A former leader of the right-wing Proud Boys group was sentenced on Tuesday to 22 years in prison for his role in the January 6, 2021, attack on the U.S. Capitol by supporters of then-President Donald Trump trying to overturn his election defeat.
Enrique Tarrio was given the longest sentence so far handed down in connection with the January 6 riots despite not being present at the U.S. Capitol Building that day.
"This was a calculated act of terrorism," federal prosecutors said during a sentencing hearing in U.S. District Court for the District of Columbia. "He practised, and he endorsed the use of misinformation."
Tarrio was convicted of seditious conspiracy, for his role in planning the storming of the Capitol, when thousands of supporters of the Republican then-U.S. president sought to stop Congress from certifying the results of an election that Mr. Trump falsely claimed had been tainted by widespread fraud.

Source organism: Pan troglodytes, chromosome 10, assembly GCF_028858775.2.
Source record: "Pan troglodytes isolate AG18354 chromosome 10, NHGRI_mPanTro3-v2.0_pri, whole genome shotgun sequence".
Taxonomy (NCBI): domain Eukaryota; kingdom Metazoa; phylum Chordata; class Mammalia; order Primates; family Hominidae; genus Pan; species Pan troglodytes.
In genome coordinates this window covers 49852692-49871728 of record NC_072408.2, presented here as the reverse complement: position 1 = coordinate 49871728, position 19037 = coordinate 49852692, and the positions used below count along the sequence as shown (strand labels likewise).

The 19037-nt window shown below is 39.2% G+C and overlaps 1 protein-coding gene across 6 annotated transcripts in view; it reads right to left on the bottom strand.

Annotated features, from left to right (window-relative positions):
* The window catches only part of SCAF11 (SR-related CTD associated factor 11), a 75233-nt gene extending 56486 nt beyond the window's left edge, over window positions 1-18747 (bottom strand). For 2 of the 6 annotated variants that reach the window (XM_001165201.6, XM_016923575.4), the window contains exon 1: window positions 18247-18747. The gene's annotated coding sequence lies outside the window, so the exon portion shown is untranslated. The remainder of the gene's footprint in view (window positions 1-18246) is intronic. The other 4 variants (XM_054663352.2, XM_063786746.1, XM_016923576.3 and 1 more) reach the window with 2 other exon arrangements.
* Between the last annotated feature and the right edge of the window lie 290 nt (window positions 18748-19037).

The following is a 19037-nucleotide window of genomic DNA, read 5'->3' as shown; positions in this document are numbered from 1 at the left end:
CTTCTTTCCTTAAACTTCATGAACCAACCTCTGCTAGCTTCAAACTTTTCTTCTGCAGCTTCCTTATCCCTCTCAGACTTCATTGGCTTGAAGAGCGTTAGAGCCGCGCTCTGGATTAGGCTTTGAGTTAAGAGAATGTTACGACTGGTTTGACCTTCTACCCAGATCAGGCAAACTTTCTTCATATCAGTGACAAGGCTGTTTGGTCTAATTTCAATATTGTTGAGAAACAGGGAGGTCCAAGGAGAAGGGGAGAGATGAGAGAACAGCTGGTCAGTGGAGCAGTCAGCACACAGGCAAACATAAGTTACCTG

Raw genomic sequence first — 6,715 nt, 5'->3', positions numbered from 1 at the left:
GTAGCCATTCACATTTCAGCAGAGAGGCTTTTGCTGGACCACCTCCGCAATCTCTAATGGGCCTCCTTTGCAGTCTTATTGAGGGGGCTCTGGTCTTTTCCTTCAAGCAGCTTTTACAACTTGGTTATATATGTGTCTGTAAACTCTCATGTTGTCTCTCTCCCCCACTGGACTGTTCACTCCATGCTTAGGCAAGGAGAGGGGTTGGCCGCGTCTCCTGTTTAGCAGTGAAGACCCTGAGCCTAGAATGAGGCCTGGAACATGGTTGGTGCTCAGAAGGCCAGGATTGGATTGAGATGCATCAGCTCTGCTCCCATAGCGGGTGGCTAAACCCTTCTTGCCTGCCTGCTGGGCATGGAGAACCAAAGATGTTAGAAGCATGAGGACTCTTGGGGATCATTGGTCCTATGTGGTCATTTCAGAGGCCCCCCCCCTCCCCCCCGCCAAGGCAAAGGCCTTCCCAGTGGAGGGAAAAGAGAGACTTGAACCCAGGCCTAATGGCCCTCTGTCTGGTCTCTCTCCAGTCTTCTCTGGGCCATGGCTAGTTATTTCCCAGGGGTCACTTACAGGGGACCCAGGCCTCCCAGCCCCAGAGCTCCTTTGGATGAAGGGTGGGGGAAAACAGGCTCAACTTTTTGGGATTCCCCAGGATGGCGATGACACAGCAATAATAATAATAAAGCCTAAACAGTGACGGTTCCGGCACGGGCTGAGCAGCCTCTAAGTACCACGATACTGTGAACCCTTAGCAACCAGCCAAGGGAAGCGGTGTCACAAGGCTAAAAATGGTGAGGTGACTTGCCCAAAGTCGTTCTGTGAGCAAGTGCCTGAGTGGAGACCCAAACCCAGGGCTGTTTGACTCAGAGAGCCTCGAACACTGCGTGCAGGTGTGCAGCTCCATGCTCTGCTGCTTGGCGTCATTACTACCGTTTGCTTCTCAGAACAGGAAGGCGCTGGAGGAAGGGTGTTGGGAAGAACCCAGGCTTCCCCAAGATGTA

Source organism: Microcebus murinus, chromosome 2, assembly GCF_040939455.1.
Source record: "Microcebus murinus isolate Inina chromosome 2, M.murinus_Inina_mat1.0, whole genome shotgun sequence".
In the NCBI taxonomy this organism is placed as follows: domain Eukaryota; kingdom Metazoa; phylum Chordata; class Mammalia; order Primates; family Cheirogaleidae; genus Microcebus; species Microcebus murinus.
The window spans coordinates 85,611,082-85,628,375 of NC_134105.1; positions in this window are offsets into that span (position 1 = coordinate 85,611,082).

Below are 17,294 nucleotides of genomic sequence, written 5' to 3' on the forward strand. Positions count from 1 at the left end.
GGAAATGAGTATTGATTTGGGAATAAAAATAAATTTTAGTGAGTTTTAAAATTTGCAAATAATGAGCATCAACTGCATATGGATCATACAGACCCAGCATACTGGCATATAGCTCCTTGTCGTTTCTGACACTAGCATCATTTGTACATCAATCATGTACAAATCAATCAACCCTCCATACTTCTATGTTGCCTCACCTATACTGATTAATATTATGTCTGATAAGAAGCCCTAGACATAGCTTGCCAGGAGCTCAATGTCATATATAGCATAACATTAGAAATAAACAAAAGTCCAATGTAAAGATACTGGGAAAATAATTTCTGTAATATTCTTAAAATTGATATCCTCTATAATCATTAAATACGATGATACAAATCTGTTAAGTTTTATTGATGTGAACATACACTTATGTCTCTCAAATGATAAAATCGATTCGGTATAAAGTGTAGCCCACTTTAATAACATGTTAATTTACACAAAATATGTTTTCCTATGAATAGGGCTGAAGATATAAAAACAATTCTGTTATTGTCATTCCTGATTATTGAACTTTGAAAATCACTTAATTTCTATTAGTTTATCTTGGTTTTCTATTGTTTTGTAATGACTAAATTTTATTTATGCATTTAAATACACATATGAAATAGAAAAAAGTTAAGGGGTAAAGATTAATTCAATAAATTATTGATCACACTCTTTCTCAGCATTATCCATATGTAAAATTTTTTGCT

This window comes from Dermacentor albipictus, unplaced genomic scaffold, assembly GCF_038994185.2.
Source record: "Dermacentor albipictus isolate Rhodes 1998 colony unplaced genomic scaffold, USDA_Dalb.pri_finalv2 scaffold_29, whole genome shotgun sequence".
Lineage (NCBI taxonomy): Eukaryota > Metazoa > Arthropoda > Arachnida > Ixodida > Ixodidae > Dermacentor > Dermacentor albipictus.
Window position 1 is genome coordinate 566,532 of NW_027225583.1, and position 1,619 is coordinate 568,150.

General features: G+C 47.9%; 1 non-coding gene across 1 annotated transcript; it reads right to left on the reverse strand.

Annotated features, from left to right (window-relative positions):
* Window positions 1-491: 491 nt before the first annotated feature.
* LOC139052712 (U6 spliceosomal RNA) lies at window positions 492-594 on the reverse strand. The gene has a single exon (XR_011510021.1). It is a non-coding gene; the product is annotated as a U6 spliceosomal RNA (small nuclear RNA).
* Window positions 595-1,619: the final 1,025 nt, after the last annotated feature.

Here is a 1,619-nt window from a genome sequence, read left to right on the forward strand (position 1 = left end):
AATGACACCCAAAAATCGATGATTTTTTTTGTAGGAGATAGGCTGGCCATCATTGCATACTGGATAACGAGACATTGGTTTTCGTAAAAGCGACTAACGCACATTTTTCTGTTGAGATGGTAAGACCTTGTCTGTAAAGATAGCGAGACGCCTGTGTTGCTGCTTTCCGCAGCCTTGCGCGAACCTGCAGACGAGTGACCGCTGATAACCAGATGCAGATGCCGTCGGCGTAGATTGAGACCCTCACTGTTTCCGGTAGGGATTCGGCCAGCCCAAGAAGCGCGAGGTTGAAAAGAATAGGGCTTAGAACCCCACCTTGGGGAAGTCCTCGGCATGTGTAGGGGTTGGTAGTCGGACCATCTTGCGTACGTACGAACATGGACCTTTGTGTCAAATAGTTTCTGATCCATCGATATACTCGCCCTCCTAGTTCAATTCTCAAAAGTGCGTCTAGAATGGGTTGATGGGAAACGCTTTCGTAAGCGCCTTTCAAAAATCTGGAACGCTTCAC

Prosecutors had asked U.S. District Judge Timothy Kelly to sentence Tarrio to 33 years behind bars, saying he helped direct the attack from Baltimore.
Tarrio's attorneys had asked for a substantially shorter sentence.
Judge Kelly last week sentenced another far-right Proud Boys leader, Ethan Nordean, to 18 years, less than the 27 years prosecutors had sought. Oath Keepers militia founder Stewart Rhodes in May was also sentenced to 18 years.
More than 1,100 people have been arrested on charges related to the Capitol assault. At least 630 have pleaded guilty and at least 110 have been convicted at trial. Five people, including a police officer, died during or shortly after the riot and more than 140 police officers were injured. The Capitol suffered millions of dollars in damage.
Special Counsel Jack Smith, who was tapped to investigate broader efforts to overturn the 2020 election, has charged Trump, the front-runner for the 2024 Republican presidential nomination, for trying to keep himself in power.